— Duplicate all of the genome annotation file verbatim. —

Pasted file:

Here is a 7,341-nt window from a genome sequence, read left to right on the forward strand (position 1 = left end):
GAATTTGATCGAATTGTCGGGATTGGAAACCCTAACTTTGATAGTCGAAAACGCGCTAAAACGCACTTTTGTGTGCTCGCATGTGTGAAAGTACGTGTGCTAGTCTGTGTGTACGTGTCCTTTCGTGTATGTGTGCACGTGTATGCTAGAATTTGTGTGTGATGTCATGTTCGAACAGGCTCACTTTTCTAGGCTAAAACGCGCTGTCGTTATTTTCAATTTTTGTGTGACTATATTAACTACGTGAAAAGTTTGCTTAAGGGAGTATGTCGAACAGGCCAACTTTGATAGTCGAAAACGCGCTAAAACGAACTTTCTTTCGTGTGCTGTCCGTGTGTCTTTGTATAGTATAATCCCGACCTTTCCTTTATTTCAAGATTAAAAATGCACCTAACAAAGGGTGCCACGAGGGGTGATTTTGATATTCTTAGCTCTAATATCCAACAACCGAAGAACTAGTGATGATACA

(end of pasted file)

Here is a 7,341-nt window from a genome sequence, read left to right on the forward strand (position 1 = left end):
GAATTTGATCGAATTGTCGGGATTGGAAACCCTAACTTTGATAGTCGAAAACGCGCTAAAACGCACTTTTGTGTGCTCGCATGTGTGAAAGTACGTGTGCTAGTCTGTGTGTACGTGTCCTTTCGTGTATGTGTGCACGTGTATGCTAGAATTTGTGTGTGATGTCATGTTCGAACAGGCTCACTTTTCTAGGCTAAAACGCGCTGTCGTTATTTTCAATTTTTGTGTGACTATATTAACTACGTGAAAAGTTTGCTTAAGGGAGTATGTCGAACAGGCCAACTTTGATAGTCGAAAACGCGCTAAAACGAACTTTCTTTCGTGTGCTGTCCGTGTGTCTTTGTATAGTATAATCCCGACCTTTCCTTTATTTCAAGATTAAAAATGCACCTAACAAAGGGTGCCACGAGGGGTGATTTTGATATTCTTAGCTCTAATATCCAACAACCGAAGAACTAGTGATGATACA